A close look at the region

In November 2015, the University of Borås was assigned the mission to evaluate the political organisation of Region Västra Götaland. Now, almost two years later, it is finished. A dozen of researchers, over 130 interviews, questionnaires, and numerous documents from the archives have created the basis that the region will use for improving the political organisation to the next term of office (starting 2019).

“During my 40 years as a researcher, I have never seen so much material”, Rolf Solli says, project manager and director of the Centre for Welfare Studies at the University of Borås.

Rolf Solli, professor of business administration, took charge when Lotta Dellve, the original leader of the project, changed jobs. The researchers have worked interdisciplinary (for example business administration, social work, information management, psychology, and working life science) to focus on ten questions formulated together with the region’s politicians at the start.

The results presented to the region in September are divided into three tracks. The first one concerns the role of politicians. According to the investigation, new politicians are regularly and without proper introduction handed difficult tasks, while more experienced politicians are given ‘simpler’ assignments.

“When we presented this to the region, many were surprised but our research is clear about it”, Rolf Solli says. “Scarce information and then being handed a tough assignment right away – no wonder new politicians drop out soon.”

Neither citizens nor politicians are particularly fond of meeting

The second track concerns the relationship between politicians and citizens. The dialogue that politicians are bound to have with their voters (and non-voters) is rarely enough, according to Rolf Solli.

“This is not about a lack of contact areas; there are square meetings and various activities where the public can meet the politicians. But the citizens rarely know that these activities happen, and few of those who know are interested.”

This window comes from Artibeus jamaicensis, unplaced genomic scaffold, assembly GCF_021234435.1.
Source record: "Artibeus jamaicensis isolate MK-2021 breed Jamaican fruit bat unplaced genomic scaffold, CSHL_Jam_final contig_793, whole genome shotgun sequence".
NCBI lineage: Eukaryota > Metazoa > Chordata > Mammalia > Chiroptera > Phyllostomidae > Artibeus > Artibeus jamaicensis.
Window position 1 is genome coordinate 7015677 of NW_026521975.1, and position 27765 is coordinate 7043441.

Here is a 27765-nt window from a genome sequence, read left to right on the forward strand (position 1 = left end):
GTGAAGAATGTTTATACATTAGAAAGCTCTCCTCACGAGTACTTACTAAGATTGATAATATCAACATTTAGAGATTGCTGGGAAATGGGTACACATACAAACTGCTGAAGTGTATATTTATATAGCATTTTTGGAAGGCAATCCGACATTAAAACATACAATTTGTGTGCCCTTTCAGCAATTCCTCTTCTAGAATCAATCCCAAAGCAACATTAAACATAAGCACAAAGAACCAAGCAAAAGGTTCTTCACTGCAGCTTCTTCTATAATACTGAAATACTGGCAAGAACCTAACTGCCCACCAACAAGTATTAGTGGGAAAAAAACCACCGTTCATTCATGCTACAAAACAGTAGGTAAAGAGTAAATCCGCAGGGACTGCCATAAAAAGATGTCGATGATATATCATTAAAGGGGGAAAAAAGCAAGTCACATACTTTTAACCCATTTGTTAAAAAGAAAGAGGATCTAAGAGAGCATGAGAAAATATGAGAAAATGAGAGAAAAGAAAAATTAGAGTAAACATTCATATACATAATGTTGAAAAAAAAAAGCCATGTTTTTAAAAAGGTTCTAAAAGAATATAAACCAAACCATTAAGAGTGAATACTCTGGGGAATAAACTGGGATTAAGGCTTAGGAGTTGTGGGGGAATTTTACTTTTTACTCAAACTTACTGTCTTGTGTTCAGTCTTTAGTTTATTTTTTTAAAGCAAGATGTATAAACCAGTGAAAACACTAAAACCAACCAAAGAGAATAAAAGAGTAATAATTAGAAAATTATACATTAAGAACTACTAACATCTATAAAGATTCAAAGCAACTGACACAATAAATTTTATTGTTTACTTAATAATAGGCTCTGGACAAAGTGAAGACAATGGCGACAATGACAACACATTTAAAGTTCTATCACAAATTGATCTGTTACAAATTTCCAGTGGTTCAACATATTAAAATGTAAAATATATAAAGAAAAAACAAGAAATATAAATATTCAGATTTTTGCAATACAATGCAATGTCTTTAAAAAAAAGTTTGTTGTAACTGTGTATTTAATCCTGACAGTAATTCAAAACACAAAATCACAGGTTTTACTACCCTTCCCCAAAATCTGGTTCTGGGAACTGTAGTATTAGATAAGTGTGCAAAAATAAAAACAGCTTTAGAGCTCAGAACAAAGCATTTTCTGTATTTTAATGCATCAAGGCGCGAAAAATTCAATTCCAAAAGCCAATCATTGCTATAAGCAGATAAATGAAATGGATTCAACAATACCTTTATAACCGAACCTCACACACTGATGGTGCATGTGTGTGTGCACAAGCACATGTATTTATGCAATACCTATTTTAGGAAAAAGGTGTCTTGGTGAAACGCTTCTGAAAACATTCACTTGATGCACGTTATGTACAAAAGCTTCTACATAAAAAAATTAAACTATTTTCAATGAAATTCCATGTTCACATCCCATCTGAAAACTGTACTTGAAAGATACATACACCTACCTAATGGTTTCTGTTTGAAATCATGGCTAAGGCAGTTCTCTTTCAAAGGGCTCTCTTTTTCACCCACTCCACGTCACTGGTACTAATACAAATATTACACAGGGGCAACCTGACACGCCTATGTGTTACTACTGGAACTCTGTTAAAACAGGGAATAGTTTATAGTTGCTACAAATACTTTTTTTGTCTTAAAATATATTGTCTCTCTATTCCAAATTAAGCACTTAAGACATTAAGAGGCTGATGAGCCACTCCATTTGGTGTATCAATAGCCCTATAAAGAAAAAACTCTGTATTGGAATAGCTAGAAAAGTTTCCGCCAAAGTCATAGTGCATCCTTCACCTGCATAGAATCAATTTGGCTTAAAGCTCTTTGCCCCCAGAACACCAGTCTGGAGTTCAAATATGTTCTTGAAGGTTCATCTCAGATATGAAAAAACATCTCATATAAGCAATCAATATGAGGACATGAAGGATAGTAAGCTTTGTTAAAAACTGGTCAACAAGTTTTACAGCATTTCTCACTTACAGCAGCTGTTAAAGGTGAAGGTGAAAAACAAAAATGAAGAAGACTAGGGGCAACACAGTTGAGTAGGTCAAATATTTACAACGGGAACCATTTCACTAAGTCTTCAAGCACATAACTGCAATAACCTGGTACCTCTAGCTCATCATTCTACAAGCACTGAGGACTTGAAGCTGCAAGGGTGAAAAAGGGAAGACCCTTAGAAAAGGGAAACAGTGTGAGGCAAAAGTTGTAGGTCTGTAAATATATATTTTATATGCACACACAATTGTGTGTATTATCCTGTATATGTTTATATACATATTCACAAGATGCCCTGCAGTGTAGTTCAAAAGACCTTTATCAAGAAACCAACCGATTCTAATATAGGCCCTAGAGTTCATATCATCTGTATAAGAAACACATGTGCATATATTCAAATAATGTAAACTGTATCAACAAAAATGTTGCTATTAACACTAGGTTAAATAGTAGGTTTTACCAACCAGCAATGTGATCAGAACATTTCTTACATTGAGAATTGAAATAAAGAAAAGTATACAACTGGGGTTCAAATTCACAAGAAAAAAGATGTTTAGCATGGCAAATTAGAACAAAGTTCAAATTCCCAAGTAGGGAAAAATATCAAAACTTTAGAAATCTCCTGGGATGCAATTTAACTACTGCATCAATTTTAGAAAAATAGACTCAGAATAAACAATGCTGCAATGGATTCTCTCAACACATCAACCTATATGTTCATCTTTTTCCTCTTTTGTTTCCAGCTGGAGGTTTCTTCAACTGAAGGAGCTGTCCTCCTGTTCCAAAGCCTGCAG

The results of the public dialogue were elaborated in collaboration with the SOM Institute in Gothenburg. The research team in Borås contributed with a few questions before last year’s major public survey.

“It seems that neither citizens nor politicians are particularly fond of meeting”, says Rolf Solli. “Many people feel that once they have voted for a politician, they have done their part. They rather spend their time doing something else.”

The third track is where Rolf Solli and the vice-chancellor of the University of Borås, Björn Brorström, evaluated the organisation that govern the region since 1999: a customer-performer model where the political public health committees are clients and the hospitals, healthcare centres etc. have executive boards. An outdated model, according to the results.

“So much have happened in the last 18 years. Most of all, these days we have a much greater freedom of choice when it comes to healthcare, allowing the user to order the care s/he wants. Also, money may come from the government that falls right through the organisation. The orders become more complicated, and the results difficult to predict. The model is falling apart.

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About Centre for welfare studies

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Text Christian Naumanen
Photo Ulf Nilsson and Region Västra Götaland